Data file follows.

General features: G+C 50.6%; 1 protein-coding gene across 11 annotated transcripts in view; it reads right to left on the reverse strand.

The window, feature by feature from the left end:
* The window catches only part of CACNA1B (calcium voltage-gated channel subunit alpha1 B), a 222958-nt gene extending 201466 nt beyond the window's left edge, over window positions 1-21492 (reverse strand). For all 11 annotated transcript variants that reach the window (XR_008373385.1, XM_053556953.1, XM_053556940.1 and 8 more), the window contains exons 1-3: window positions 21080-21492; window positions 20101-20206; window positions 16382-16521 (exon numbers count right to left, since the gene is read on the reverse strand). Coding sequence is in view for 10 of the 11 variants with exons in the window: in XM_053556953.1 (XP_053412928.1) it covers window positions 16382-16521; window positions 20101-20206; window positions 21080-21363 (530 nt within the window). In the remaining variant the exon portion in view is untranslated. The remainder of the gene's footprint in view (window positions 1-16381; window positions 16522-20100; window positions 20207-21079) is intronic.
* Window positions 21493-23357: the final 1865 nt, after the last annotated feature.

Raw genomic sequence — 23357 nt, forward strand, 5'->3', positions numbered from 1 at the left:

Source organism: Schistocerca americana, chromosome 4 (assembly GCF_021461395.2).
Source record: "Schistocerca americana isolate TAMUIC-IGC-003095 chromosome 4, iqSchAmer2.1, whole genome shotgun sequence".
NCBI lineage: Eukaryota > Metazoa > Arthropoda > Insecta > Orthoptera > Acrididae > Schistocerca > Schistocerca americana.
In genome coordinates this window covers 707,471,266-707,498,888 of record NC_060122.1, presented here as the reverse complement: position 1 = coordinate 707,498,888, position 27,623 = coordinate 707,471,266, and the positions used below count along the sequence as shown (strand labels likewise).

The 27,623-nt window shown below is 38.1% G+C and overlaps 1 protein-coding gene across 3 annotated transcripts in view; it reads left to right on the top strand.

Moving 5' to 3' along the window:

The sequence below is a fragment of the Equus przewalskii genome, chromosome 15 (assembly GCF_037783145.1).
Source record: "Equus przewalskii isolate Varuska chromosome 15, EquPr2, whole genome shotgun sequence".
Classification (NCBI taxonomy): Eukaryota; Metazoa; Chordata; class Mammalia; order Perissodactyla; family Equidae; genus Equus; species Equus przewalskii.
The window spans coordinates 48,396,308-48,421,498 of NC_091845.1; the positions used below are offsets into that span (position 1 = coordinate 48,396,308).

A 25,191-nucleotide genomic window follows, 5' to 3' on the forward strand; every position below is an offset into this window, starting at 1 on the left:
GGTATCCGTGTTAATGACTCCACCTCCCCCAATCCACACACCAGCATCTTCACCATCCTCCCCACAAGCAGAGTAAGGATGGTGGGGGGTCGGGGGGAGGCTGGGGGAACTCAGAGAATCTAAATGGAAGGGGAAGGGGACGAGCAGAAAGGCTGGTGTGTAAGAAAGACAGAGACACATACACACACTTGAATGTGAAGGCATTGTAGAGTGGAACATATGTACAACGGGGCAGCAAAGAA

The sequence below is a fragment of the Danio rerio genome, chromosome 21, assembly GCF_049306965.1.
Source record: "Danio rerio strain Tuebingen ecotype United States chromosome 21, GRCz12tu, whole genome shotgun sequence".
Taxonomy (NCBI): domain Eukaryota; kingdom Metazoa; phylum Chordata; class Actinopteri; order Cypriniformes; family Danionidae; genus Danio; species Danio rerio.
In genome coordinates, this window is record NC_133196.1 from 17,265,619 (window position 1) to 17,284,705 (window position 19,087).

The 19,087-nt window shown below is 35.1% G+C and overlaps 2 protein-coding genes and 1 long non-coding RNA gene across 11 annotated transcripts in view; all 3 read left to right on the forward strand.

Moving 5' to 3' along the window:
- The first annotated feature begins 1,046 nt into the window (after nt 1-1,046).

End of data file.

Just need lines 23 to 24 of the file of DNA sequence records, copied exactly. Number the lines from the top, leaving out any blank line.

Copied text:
Moving 5' to 3' along the window:
- The first annotated feature begins 1,046 nt into the window (after nt 1-1,046).